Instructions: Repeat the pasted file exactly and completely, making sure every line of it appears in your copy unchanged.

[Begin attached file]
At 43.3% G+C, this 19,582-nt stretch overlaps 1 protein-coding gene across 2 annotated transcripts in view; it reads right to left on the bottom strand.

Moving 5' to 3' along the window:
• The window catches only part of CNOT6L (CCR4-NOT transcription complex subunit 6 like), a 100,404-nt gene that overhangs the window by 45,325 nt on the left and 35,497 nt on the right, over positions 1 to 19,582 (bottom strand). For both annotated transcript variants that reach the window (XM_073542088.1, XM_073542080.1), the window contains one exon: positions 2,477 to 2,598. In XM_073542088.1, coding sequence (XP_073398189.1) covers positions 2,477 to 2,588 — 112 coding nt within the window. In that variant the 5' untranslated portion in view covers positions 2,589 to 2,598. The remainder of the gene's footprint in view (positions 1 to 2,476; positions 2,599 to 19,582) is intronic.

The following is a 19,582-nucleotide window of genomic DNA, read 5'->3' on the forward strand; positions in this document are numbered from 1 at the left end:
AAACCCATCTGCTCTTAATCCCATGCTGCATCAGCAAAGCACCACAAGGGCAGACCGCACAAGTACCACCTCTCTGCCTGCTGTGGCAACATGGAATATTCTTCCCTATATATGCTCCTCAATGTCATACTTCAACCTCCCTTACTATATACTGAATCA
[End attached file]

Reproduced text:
At 43.3% G+C, this 19,582-nt stretch overlaps 1 protein-coding gene across 2 annotated transcripts in view; it reads right to left on the bottom strand.

Moving 5' to 3' along the window:
• The window catches only part of CNOT6L (CCR4-NOT transcription complex subunit 6 like), a 100,404-nt gene that overhangs the window by 45,325 nt on the left and 35,497 nt on the right, over positions 1 to 19,582 (bottom strand). For both annotated transcript variants that reach the window (XM_073542088.1, XM_073542080.1), the window contains one exon: positions 2,477 to 2,598. In XM_073542088.1, coding sequence (XP_073398189.1) covers positions 2,477 to 2,588 — 112 coding nt within the window. In that variant the 5' untranslated portion in view covers positions 2,589 to 2,598. The remainder of the gene's footprint in view (positions 1 to 2,476; positions 2,599 to 19,582) is intronic.

The following is a 19,582-nucleotide window of genomic DNA, read 5'->3' on the forward strand; positions in this document are numbered from 1 at the left end:
AAACCCATCTGCTCTTAATCCCATGCTGCATCAGCAAAGCACCACAAGGGCAGACCGCACAAGTACCACCTCTCTGCCTGCTGTGGCAACATGGAATATTCTTCCCTATATATGCTCCTCAATGTCATACTTCAACCTCCCTTACTATATACTGAATCA